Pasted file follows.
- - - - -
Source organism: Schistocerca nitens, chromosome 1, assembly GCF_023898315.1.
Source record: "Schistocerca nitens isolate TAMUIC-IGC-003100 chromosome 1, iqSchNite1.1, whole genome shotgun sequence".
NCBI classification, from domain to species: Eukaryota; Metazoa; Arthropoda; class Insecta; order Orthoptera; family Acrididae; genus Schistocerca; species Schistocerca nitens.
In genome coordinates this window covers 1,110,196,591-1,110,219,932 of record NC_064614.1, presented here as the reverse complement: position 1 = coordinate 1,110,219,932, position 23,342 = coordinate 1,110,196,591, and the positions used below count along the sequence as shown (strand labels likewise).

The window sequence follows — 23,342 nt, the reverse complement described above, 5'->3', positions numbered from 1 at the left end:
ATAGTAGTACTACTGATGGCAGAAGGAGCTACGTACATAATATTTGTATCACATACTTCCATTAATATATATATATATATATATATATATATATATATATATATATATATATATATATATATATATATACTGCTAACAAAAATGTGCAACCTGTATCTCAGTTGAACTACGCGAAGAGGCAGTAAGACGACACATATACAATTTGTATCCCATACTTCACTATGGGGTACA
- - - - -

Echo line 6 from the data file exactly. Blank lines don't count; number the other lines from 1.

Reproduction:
ATAGTAGTACTACTGATGGCAGAAGGAGCTACGTACATAATATTTGTATCACATACTTCCATTAATATATATATATATATATATATATATATATATATATATATATATATATATATATATATATATATACTGCTAACAAAAATGTGCAACCTGTATCTCAGTTGAACTACGCGAAGAGGCAGTAAGACGACACATATACAATTTGTATCCCATACTTCACTATGGGGTACA